You don't want your client's last experience with you to be tainted by frustration and abandonment.
You don't want your last experience with your client's project to be frustration and a black hole of time and effort.
What has put both parties in this situation?
Is there a sure-fire way to avoid this situation?
- Ok, here are some tips.
'What has put both parties in this situation' is always the contractor.
My experience has been that even 'good' contractors can have problems with Close Out. Before I retired in 2012, I had experienced just one or two contractors who had established 'Close Out Processes'. These processes were designed to wrap up all the loose ends with the minimum of fuss. One contractor brought a specialized project manager into the project who's specialty was Close Out. Another contractor had built terms into his subcontractors' contracts that allowed him to complete their unfinished punchlist items at their expense. Maybe things are changing for the better. Nevertheless, it is always the contractor who causes the delays in Close Out.
And, NO, there isn't a sure-fire way to avoid this situation. (But, below, I will show you a good way to manage Close Out.)
Liquidated damages won't do it.
Construction contract terms won't do it.
Hand-picking a quality contractor *might* do it.
The best idea that we came up with to try to avert the situation was:
1] Proactively work to get defects corrected immediately
2] Constantly remind everyone at progress meetings that a delay in Close Out paperwork will absolutely delay final payment for everyone. (Peer pressure tactic)
The second best idea that we came up with was to get paid for lengthy Close Outs.
We did this in two ways. The first way was to limit the number of hours that our fee included for Construction Administration. The basis for this limit is that, unlike design, we don't have control over how the Construction phase proceeds, and we shouldn't be penalized for delays. This solves the financial problem that a slow Close Out can cause. This needs to be agreed to before design work starts. Here is a clause that we have used.
"§ XX.X BASIC COMPENSATION
§ XX.X.X IT IS UNDERSTOOD that for all services provided during the Construction Phase, there is a total allowance of xxx hours. If additional hours are required, and authorized, they will be treated as an Additional Service as provided in Sections XX.X.X and XX.X.X."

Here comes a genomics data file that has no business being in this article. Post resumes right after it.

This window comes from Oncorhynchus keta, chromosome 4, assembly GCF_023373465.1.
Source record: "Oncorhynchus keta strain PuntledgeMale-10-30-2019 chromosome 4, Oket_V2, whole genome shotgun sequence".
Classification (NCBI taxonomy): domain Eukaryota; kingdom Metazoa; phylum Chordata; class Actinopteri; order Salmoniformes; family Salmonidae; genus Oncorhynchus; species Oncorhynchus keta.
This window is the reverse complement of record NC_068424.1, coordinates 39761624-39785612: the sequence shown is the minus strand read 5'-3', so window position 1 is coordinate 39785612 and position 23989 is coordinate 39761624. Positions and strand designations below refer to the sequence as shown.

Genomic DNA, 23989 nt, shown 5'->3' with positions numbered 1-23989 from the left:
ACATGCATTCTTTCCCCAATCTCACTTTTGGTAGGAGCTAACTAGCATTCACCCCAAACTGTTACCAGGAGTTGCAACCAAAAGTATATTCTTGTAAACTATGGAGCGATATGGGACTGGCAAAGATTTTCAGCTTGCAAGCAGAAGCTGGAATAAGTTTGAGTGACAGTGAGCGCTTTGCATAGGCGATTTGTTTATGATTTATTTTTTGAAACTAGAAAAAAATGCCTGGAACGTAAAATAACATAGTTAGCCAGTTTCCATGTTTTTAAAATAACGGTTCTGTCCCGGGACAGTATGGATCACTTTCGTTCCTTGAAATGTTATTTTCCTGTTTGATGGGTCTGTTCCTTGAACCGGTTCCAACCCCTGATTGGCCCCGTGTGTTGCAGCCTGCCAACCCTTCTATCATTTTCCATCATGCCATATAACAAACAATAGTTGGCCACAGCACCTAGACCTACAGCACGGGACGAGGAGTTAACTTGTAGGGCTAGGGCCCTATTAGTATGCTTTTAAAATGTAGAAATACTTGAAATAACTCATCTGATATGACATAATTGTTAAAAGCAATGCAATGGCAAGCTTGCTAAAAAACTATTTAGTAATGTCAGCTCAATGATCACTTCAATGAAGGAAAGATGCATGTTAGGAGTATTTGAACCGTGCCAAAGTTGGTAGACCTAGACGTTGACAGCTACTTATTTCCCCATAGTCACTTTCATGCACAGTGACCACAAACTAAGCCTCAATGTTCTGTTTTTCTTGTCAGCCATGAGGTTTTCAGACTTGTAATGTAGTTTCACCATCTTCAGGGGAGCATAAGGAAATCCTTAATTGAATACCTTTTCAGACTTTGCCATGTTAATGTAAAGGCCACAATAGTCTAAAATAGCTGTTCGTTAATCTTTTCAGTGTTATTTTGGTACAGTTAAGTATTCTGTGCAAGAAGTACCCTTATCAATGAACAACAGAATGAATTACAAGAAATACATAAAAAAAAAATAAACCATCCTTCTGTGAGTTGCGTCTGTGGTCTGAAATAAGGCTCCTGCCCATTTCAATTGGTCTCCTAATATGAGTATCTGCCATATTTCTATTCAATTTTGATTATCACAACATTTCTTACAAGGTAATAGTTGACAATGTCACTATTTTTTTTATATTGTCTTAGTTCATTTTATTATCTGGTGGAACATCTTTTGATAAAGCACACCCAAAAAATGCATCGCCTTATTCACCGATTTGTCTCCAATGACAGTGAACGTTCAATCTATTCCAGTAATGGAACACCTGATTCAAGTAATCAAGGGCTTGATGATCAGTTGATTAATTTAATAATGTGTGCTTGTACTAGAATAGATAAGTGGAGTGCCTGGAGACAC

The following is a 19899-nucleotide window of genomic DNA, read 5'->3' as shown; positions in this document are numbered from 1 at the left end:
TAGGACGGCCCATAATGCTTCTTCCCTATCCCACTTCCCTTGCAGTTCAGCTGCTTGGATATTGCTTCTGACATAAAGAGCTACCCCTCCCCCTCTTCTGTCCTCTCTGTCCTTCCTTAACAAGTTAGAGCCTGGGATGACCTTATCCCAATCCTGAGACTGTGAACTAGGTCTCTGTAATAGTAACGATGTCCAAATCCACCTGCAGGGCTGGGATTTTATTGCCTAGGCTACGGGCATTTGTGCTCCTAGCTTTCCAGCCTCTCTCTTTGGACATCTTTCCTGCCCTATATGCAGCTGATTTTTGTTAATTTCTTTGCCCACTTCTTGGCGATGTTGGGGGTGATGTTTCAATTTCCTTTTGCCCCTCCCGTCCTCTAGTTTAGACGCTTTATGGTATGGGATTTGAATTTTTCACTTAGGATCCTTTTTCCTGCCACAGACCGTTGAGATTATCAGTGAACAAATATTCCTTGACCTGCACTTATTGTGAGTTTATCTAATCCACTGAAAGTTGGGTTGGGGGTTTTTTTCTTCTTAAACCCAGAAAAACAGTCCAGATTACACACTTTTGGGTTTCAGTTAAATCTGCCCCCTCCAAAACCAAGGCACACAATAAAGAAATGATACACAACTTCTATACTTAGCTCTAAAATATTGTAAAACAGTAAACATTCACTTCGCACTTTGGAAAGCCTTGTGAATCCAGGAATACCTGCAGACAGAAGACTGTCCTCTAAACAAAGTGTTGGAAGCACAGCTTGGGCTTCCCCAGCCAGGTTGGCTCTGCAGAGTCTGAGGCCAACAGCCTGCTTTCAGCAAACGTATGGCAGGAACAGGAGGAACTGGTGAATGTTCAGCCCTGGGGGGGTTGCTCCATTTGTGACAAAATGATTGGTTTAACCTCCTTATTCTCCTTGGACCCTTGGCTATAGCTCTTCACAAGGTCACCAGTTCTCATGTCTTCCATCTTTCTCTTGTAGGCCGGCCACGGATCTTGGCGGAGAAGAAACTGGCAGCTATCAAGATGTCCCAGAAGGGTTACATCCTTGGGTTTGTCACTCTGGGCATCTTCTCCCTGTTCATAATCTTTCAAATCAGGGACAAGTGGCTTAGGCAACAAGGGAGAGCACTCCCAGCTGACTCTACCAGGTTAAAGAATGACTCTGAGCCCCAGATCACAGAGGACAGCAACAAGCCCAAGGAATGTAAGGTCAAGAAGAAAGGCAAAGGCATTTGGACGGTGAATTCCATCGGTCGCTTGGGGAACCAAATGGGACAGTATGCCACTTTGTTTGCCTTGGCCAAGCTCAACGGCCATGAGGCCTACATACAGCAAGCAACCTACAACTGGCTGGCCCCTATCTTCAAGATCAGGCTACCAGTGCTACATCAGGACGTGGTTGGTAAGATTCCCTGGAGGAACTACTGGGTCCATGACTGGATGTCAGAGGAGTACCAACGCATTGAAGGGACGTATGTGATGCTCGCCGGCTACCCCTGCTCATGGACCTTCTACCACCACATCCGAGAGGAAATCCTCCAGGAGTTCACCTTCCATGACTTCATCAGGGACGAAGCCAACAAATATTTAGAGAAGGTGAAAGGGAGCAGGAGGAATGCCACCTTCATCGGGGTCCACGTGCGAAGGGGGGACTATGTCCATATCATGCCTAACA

The second way was contractural too. We defined the end of Basic Services as 60 days after the Date of Substantial Completion. This will solve the financial problem that a long Close Out creates.
"§ XX.X ADDITIONAL PROVISIONS
§ XX.X.X IF THE BASIC SERVICES covered by this Agreement have not been completed within Sixty (60) days of the Date of Substantial Completion, as established, through no fault of the Architect, extension of the Architect's services beyond that time shall be compensated as provided in Sections XX.X.X and XX.X.X."
The first method is needed because a long Close Out is often the culmination of lots of other problems - time-consuming problems. In fact we started using the limitation on Construction Administration hours primarily because of the time it was taking on nearly every job to get the project built. The second provision protects your profit margin by making a long Close Out an Additional Service.
One last tip before showing you my idea for managing Close Out. Make sure you are holding LOTS more money than the remaining work represents, even if it is paperwork. There are all kinds of arguments to be 'fair' and 'reasonable' because this is a hardship on the poor contractor and his subcontractors to withhold payment.
It you don't have 10 times the value of the remaining work, you don't have enough leverage.
Here's my suggestion for managing Close Out whether it is a short one or a long one.
My suggestion depends on using Trello. If you aren't using Trello, you might be able to accomplish the same thing with a tool that you are using already. I think it works really well with Trello. In fact **I wrote an ebook** about how Trello can help you create a competitive advantage. You can read most of the ebook by following the link.
My solution is to create a Trello BOARD that contains all these loose ends (above).
Make a LIST for each project that is ‘trying” to Close Out. Add a CARD for each issue, e.g. Punch List, Close Out Documents, Payments, etc. My 'Post Construction' BOARD above is public. You can see it here and copy into your Trello account. I have a master LIST in the BOARD that you can use whenever you are adding another project.
Add MEMBERs (assignments), LABELs, and DUE DATES to track responsibility and progress. Make use of the COMMENT feature to keep a record of activities.
When a project’s LIST is finally complete, archive it.
If you want to give Trello a try, use this link to get your free account (and I will get a month of Trello Gold free).